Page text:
Master Plans Must Reflect A Vision Of The Future That Responds To The Unique Character Of The Local Community Within The Context Of A County-Wide Perspective. Each Time One Of Montgomery Countys Master Plans Is Reviewed And Amended, The County Is Careful To Bring Stakeholders To The Planning Table To Look At The Changing Needs Of The Growing Community Our Elected Representatives Are Cognizant Of The Need To Maintain The Tremendous Quality Of Life That Continues To Draw New Residents And Corporations To Our Community.  Planning Is Accomplished Through Input From All Stakeholders, And Painstakingly Vetted Through Several Tiers Of Local Government, Including The Planning Board, The County Executive, And The County Council.  The Process Is And Should Be Driven By Stakeholders, By The Character And Evolving Needs Of The Existing Community, And Now, As Never Before, By Sustainability.  One Could Argue That We Have Built Beyond Our Capacity In Areas Where Limited Pubic Transportation, Infrastructure, And Schools Lower The Quality Of Life.  In Potomac, We Have Worked Hard To Uphold The Well-Vetted And Prescient Master Plan We Have In Place Today, But If Our Neighbors In Other Sectors Are Not As Successful, We Will Be Affected.  Tens Of Thousands Of Cars Will Spill Into Potomac, Our Air And Water Quality Diminished, And Our Infrastructure Degraded.

The Gaithersburg West Master Plan Is The Latest To Undergo This Process But In This Case, One Must Ask, Who Is Doing The Driving Here?  Is It The Development And Business Interests Who, After All, Are Stakeholders And Part Of The Existing Community?  Or Is It The Local Residents In The Decades-Old Suburban Community Many Of Whom Moved Here Long Before The Commercial Interests?  Our County Council Will Have To Look Close And Hard At The Fine Print To This Plan To Ensure That It Reflects All Stakeholder Interests And The Unique Character Of The Local Community, That It Embraces Technological Advances In Building And Transportation, That It Considers The County Wide Implications Of High Density Housing And Commerce, And That There Are Adequate Financial Resources To Support The Necessary Infrastructure.   There Is A Compromise, I Think An Opportunity To Find Middle Ground Among The Stakeholders, But There Is Much Work Yet To Be Done And Particularly On The Sustainability Aspect Of The Plan.  I Am Optimistic That Our Leaders Won’t Let Our Neighbors In Gaithersburg Down.  But We Here In Potomac Will Be Watching Closely, As The Quality Of Our Life Is As Much At Stake As Theirs.

Planning And Zoning Report  By George Barnes

We Are Entering What May Be A Difficult Time For Our System Of Zoning And The Master Plans Which We Have Been Relying On Since The Wedges And Corridors Concept Was Adopted In The 1960’S And Which Have Guided And Regulated Development And Created The Communities We Now Live In.  We Are Faced With A Movement Within The Planning Department Which Would Create New Zones, Encourage Densities Far Beyond What We Now Have, Alter Height Restrictions, And Create Towering Buildings In Areas Which Are Zoned For Commercial Use But Which Are Restricted In Height.  Many More People, Businesses, And Cars Would Come With These Changes, And We Must Be Ready To Take On Some Severe Challenges In The Months And Years Ahead As Gaithersburg West, White Flint And Montgomery Mall Are Under Consideration For Expansion And High-Rise Construction.  WMCCA Will Be Watching These Carefully In The Coming Year. This Plan, Proposed By Johns Hopkins University, On The Site Of The Banks Farm Bounded By Route 28 And Muddy Branch Road Would, Create A Science City Of Very Tall, High-Rise Buildings, Dramatically Increase The Density Of This Area, And Wreak Havoc On The Road System.  The University Insists That Only If A Viable Mass Transit System Is Built Would This Plan Go Forward, But The University Is, In Fact, Moving Forward In The Face Of Assurances From County Officials, Council Members, And State Transportation Officials That No Such System Will Be Built Because There Is Absolutely No Money To Fund It.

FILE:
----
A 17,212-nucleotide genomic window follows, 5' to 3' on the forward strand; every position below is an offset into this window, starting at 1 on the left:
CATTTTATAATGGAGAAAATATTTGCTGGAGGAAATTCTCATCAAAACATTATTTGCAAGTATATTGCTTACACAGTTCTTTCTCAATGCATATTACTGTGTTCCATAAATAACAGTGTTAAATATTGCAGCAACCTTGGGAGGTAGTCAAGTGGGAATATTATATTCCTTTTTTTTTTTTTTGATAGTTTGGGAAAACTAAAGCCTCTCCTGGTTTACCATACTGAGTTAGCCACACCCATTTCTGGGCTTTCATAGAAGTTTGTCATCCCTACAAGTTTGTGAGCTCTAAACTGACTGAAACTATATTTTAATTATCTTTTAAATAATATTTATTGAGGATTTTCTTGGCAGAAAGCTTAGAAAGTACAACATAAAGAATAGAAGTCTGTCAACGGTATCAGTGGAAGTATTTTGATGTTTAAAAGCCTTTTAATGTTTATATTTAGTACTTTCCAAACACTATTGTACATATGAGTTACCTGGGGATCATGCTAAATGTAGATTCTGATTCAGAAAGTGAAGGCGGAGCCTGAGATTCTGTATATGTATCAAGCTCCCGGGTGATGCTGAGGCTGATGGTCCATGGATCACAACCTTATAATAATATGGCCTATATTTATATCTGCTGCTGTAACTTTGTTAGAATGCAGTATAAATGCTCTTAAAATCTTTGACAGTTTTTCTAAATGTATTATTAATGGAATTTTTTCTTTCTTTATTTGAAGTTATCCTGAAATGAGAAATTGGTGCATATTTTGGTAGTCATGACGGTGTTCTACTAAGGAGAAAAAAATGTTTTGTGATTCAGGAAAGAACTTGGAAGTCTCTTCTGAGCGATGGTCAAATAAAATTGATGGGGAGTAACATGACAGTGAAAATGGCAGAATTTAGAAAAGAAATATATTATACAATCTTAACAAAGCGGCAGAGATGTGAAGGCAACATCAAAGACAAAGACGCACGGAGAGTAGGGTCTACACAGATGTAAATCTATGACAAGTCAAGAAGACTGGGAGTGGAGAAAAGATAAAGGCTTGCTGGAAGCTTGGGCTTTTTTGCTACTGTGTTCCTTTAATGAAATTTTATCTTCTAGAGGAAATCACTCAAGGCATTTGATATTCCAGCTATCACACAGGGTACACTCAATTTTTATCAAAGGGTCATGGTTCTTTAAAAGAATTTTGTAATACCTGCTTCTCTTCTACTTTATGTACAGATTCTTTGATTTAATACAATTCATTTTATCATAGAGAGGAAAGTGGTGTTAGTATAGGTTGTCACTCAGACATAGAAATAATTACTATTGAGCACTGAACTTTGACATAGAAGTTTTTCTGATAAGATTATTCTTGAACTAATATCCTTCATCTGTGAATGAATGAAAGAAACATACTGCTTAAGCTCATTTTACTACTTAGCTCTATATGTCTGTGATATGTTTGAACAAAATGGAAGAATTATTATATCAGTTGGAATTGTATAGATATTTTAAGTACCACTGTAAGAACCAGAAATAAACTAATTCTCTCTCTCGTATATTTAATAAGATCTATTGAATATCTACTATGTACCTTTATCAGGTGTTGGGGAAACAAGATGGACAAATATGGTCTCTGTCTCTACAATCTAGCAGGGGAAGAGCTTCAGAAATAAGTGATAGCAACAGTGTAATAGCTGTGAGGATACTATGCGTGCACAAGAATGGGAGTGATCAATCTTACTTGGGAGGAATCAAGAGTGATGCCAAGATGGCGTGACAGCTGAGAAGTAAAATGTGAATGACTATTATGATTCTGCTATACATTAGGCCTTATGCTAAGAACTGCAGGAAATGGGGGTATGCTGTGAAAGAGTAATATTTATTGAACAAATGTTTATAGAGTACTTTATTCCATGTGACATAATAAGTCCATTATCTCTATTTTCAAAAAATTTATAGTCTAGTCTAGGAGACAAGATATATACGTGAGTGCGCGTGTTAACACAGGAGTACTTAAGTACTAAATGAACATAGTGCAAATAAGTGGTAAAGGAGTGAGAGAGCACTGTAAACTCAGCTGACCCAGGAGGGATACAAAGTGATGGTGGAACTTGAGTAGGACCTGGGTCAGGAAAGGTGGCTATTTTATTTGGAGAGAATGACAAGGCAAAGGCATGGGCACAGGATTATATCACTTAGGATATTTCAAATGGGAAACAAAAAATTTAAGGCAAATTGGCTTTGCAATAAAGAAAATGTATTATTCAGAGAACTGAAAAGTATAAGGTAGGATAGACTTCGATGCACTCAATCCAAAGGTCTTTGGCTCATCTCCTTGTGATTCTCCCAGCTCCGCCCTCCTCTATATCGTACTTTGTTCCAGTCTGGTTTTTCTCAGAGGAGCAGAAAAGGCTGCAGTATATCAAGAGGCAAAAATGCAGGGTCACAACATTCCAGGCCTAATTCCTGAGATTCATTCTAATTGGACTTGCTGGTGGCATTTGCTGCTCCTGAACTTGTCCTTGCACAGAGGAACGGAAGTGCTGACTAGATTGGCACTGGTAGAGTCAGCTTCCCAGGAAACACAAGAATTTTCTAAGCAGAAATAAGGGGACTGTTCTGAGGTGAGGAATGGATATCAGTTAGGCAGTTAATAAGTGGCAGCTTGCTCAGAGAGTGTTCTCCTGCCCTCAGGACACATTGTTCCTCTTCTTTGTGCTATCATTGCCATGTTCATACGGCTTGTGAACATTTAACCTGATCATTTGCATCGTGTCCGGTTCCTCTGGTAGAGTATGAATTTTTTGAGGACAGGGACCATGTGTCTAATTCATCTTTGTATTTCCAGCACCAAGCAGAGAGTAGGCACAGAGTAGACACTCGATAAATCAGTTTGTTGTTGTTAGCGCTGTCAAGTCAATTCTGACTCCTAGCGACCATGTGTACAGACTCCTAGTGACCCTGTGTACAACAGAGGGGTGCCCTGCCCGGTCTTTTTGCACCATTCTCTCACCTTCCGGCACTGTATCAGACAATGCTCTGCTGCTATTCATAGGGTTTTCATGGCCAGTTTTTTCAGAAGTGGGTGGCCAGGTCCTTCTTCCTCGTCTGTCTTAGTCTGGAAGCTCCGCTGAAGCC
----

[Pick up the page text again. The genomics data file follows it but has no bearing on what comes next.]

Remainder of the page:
Environmental Report By Ginny Barnes

Forest Conservation Law Reform: Nearly Five Years After The Sensational Tree Cutting Incident At Swain’s Lock Spawned Multiple Efforts To Bring About Critically Needed Forest Conservation Law Amendments, Our County Government Has Utterly Failed To Enact Anything That Will Stem The Loss Of Forests And Tree Canopy In Montgomery County.  The Two Sets Of Amendments Introduced Last Year At The Council One Set From Park And Planning (MNCPPC) And The Other From Councilmember Marc Elrich Are Both Dead.  The Time To Act On Them Has Expired And Would Require Another Lengthy Process Of Reintroduction, Committee Action, Etc.  The Previously Proposed Amendments Never Made It Out Of The Transportation & Environment Committee (T&E) Chaired By Councilmember Nancy Floreen.  The Committee (Floreen, Berliner, Leventhal) Seemed Unable And Equally Unwilling To Take On The Tough Decisions So They Punted The Whole Issue Over To The County Executive.  There It Has Languished For Nearly Ten Months While Department Of Environmental Protection (DEP) Staff Tried To Design A Matrix For Use With Sites Large Enough To Qualify As Forest As Well As Smaller Lots With No Forest But Significant Tree Canopy. 

Meanwhile, This Failure Has Affected The Potomac Subregion In Very Specific Ways On Critical Development Plans.  Currently, Public Institutional Facilities (PIF’s) Like Schools And Churches Are Exempt From Compliance With The FCL.  Both Sets Of Amendments Under Consideration Would Have Eliminated This Exemption, Giving Plan Reviewers And Citizens Alike A Better Outcome On Expansion Projects Like The Fourth Presbyterian School On South Glen Road Or The Connolly School Of The Holy Child, Which Recently Reached A Controversial Settlement With MNCPPC For Violating The Meager Conservation Easements On Their Property While Still Being Allowed To Build An Artificial Turf Playing Field.